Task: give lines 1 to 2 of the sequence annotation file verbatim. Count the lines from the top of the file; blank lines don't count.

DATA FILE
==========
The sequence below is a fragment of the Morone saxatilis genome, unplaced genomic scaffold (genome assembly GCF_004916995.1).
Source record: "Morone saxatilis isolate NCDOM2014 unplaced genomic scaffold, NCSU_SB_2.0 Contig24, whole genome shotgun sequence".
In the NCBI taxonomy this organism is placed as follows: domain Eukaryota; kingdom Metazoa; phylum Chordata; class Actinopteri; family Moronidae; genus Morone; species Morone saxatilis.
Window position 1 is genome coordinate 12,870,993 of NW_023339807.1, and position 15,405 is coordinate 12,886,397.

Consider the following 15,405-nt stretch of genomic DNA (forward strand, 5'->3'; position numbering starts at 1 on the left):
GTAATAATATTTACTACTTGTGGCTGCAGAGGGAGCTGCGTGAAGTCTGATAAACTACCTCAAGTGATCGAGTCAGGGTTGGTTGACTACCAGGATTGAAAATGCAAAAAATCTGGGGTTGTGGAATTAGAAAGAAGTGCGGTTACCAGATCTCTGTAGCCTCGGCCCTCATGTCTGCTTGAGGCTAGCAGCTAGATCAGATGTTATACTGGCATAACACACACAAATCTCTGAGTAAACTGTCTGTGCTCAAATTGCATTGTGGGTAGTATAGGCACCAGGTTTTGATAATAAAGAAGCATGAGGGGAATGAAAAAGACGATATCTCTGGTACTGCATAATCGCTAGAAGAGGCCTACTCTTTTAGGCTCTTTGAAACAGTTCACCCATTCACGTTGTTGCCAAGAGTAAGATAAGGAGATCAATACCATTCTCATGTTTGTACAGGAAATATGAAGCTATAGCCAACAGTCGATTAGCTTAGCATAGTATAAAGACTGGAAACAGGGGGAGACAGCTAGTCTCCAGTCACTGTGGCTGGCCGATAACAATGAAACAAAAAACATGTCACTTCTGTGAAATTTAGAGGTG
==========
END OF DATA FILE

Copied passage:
The sequence below is a fragment of the Morone saxatilis genome, unplaced genomic scaffold (genome assembly GCF_004916995.1).
Source record: "Morone saxatilis isolate NCDOM2014 unplaced genomic scaffold, NCSU_SB_2.0 Contig24, whole genome shotgun sequence".